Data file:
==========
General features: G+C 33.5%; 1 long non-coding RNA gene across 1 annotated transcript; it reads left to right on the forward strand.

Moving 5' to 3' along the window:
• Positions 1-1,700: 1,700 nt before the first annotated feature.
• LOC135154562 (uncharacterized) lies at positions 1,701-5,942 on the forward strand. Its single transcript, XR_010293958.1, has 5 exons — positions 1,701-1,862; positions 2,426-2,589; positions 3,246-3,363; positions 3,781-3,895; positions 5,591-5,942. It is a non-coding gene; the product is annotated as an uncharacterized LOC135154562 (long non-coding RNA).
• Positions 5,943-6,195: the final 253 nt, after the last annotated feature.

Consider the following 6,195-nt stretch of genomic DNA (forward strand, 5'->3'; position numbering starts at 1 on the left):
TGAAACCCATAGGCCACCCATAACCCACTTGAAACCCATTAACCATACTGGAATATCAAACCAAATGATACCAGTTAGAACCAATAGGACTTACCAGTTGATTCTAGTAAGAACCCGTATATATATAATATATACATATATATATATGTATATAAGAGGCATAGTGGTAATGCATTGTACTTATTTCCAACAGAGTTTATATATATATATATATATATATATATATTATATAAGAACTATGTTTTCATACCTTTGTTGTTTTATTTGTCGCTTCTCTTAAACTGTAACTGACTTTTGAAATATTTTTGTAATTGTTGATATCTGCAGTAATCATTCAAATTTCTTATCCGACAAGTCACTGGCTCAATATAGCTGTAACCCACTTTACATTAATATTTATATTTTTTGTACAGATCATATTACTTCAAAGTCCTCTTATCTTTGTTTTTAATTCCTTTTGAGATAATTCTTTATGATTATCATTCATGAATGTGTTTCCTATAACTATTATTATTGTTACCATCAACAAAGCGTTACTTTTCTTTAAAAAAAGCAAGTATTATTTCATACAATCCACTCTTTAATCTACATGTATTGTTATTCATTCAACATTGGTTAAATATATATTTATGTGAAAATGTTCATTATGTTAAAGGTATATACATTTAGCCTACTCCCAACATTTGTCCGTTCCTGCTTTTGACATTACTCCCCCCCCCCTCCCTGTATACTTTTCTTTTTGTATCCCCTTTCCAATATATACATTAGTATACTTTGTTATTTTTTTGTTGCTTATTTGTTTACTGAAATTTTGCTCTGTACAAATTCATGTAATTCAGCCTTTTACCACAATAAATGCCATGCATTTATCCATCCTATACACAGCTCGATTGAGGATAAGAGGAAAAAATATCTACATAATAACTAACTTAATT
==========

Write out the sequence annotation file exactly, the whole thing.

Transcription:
General features: G+C 33.5%; 1 long non-coding RNA gene across 1 annotated transcript; it reads left to right on the forward strand.

Moving 5' to 3' along the window:
• Positions 1-1,700: 1,700 nt before the first annotated feature.
• LOC135154562 (uncharacterized) lies at positions 1,701-5,942 on the forward strand. Its single transcript, XR_010293958.1, has 5 exons — positions 1,701-1,862; positions 2,426-2,589; positions 3,246-3,363; positions 3,781-3,895; positions 5,591-5,942. It is a non-coding gene; the product is annotated as an uncharacterized LOC135154562 (long non-coding RNA).
• Positions 5,943-6,195: the final 253 nt, after the last annotated feature.

Consider the following 6,195-nt stretch of genomic DNA (forward strand, 5'->3'; position numbering starts at 1 on the left):
TGAAACCCATAGGCCACCCATAACCCACTTGAAACCCATTAACCATACTGGAATATCAAACCAAATGATACCAGTTAGAACCAATAGGACTTACCAGTTGATTCTAGTAAGAACCCGTATATATATAATATATACATATATATATATGTATATAAGAGGCATAGTGGTAATGCATTGTACTTATTTCCAACAGAGTTTATATATATATATATATATATATATATATTATATAAGAACTATGTTTTCATACCTTTGTTGTTTTATTTGTCGCTTCTCTTAAACTGTAACTGACTTTTGAAATATTTTTGTAATTGTTGATATCTGCAGTAATCATTCAAATTTCTTATCCGACAAGTCACTGGCTCAATATAGCTGTAACCCACTTTACATTAATATTTATATTTTTTGTACAGATCATATTACTTCAAAGTCCTCTTATCTTTGTTTTTAATTCCTTTTGAGATAATTCTTTATGATTATCATTCATGAATGTGTTTCCTATAACTATTATTATTGTTACCATCAACAAAGCGTTACTTTTCTTTAAAAAAAGCAAGTATTATTTCATACAATCCACTCTTTAATCTACATGTATTGTTATTCATTCAACATTGGTTAAATATATATTTATGTGAAAATGTTCATTATGTTAAAGGTATATACATTTAGCCTACTCCCAACATTTGTCCGTTCCTGCTTTTGACATTACTCCCCCCCCCCTCCCTGTATACTTTTCTTTTTGTATCCCCTTTCCAATATATACATTAGTATACTTTGTTATTTTTTTGTTGCTTATTTGTTTACTGAAATTTTGCTCTGTACAAATTCATGTAATTCAGCCTTTTACCACAATAAATGCCATGCATTTATCCATCCTATACACAGCTCGATTGAGGATAAGAGGAAAAAATATCTACATAATAACTAACTTAATT